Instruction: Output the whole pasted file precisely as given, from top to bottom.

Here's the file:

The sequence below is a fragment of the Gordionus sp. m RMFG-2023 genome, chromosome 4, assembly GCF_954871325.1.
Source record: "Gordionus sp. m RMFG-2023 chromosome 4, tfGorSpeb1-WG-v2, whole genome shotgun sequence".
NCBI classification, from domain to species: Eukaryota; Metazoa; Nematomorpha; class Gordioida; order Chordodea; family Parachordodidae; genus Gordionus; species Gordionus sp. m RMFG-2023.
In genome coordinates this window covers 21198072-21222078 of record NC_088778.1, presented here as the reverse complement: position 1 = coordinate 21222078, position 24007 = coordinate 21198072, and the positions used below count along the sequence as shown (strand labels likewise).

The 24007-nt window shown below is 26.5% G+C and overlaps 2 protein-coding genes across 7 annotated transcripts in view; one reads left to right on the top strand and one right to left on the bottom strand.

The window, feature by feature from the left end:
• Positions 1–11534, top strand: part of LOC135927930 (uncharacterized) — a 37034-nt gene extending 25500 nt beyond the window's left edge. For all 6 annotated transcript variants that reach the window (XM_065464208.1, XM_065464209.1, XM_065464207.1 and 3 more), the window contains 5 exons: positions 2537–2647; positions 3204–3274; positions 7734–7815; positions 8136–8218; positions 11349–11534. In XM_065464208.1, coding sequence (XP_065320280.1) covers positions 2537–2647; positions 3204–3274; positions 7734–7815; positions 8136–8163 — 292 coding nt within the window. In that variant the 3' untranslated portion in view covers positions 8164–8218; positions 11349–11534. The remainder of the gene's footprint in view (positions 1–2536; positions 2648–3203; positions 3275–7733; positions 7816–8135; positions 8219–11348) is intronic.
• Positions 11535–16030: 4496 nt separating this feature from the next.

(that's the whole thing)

The sequence below is a fragment of the Gordionus sp. m RMFG-2023 genome, chromosome 4, assembly GCF_954871325.1.
Source record: "Gordionus sp. m RMFG-2023 chromosome 4, tfGorSpeb1-WG-v2, whole genome shotgun sequence".
NCBI classification, from domain to species: Eukaryota; Metazoa; Nematomorpha; class Gordioida; order Chordodea; family Parachordodidae; genus Gordionus; species Gordionus sp. m RMFG-2023.
In genome coordinates this window covers 21198072-21222078 of record NC_088778.1, presented here as the reverse complement: position 1 = coordinate 21222078, position 24007 = coordinate 21198072, and the positions used below count along the sequence as shown (strand labels likewise).

The 24007-nt window shown below is 26.5% G+C and overlaps 2 protein-coding genes across 7 annotated transcripts in view; one reads left to right on the top strand and one right to left on the bottom strand.

The window, feature by feature from the left end:
• Positions 1–11534, top strand: part of LOC135927930 (uncharacterized) — a 37034-nt gene extending 25500 nt beyond the window's left edge. For all 6 annotated transcript variants that reach the window (XM_065464208.1, XM_065464209.1, XM_065464207.1 and 3 more), the window contains 5 exons: positions 2537–2647; positions 3204–3274; positions 7734–7815; positions 8136–8218; positions 11349–11534. In XM_065464208.1, coding sequence (XP_065320280.1) covers positions 2537–2647; positions 3204–3274; positions 7734–7815; positions 8136–8163 — 292 coding nt within the window. In that variant the 3' untranslated portion in view covers positions 8164–8218; positions 11349–11534. The remainder of the gene's footprint in view (positions 1–2536; positions 2648–3203; positions 3275–7733; positions 7816–8135; positions 8219–11348) is intronic.
• Positions 11535–16030: 4496 nt separating this feature from the next.